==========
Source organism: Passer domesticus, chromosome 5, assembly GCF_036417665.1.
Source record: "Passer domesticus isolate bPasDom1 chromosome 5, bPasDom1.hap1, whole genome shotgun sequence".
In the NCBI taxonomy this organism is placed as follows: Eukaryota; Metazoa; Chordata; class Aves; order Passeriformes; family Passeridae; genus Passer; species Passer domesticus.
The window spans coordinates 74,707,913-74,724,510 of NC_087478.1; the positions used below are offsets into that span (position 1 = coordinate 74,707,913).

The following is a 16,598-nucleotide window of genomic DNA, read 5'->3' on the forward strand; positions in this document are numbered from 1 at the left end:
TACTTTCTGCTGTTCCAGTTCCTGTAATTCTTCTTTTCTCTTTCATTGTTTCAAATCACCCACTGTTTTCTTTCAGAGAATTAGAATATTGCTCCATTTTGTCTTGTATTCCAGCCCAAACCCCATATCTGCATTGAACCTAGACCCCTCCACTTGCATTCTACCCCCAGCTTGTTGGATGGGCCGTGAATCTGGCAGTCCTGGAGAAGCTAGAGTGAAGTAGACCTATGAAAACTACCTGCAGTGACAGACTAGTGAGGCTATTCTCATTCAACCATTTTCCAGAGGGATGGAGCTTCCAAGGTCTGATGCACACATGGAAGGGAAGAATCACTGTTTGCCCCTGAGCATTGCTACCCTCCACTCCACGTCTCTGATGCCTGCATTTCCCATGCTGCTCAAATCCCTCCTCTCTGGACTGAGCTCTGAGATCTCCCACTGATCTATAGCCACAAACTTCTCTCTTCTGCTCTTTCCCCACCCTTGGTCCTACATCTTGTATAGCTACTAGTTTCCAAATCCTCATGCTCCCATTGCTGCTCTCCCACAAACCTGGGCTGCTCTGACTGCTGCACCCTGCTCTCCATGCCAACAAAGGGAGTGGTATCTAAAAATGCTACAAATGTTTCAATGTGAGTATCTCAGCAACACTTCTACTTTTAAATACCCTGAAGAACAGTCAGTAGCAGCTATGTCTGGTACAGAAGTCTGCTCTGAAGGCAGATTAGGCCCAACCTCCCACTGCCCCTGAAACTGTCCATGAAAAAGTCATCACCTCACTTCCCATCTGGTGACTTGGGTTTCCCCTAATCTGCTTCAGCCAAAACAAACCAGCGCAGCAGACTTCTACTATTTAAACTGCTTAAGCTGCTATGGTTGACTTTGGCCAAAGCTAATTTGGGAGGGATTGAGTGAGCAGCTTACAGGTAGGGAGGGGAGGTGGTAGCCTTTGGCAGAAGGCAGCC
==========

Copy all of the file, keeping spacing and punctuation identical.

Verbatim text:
Source organism: Passer domesticus, chromosome 5, assembly GCF_036417665.1.
Source record: "Passer domesticus isolate bPasDom1 chromosome 5, bPasDom1.hap1, whole genome shotgun sequence".
In the NCBI taxonomy this organism is placed as follows: Eukaryota; Metazoa; Chordata; class Aves; order Passeriformes; family Passeridae; genus Passer; species Passer domesticus.
The window spans coordinates 74,707,913-74,724,510 of NC_087478.1; the positions used below are offsets into that span (position 1 = coordinate 74,707,913).

The following is a 16,598-nucleotide window of genomic DNA, read 5'->3' on the forward strand; positions in this document are numbered from 1 at the left end:
TACTTTCTGCTGTTCCAGTTCCTGTAATTCTTCTTTTCTCTTTCATTGTTTCAAATCACCCACTGTTTTCTTTCAGAGAATTAGAATATTGCTCCATTTTGTCTTGTATTCCAGCCCAAACCCCATATCTGCATTGAACCTAGACCCCTCCACTTGCATTCTACCCCCAGCTTGTTGGATGGGCCGTGAATCTGGCAGTCCTGGAGAAGCTAGAGTGAAGTAGACCTATGAAAACTACCTGCAGTGACAGACTAGTGAGGCTATTCTCATTCAACCATTTTCCAGAGGGATGGAGCTTCCAAGGTCTGATGCACACATGGAAGGGAAGAATCACTGTTTGCCCCTGAGCATTGCTACCCTCCACTCCACGTCTCTGATGCCTGCATTTCCCATGCTGCTCAAATCCCTCCTCTCTGGACTGAGCTCTGAGATCTCCCACTGATCTATAGCCACAAACTTCTCTCTTCTGCTCTTTCCCCACCCTTGGTCCTACATCTTGTATAGCTACTAGTTTCCAAATCCTCATGCTCCCATTGCTGCTCTCCCACAAACCTGGGCTGCTCTGACTGCTGCACCCTGCTCTCCATGCCAACAAAGGGAGTGGTATCTAAAAATGCTACAAATGTTTCAATGTGAGTATCTCAGCAACACTTCTACTTTTAAATACCCTGAAGAACAGTCAGTAGCAGCTATGTCTGGTACAGAAGTCTGCTCTGAAGGCAGATTAGGCCCAACCTCCCACTGCCCCTGAAACTGTCCATGAAAAAGTCATCACCTCACTTCCCATCTGGTGACTTGGGTTTCCCCTAATCTGCTTCAGCCAAAACAAACCAGCGCAGCAGACTTCTACTATTTAAACTGCTTAAGCTGCTATGGTTGACTTTGGCCAAAGCTAATTTGGGAGGGATTGAGTGAGCAGCTTACAGGTAGGGAGGGGAGGTGGTAGCCTTTGGCAGAAGGCAGCC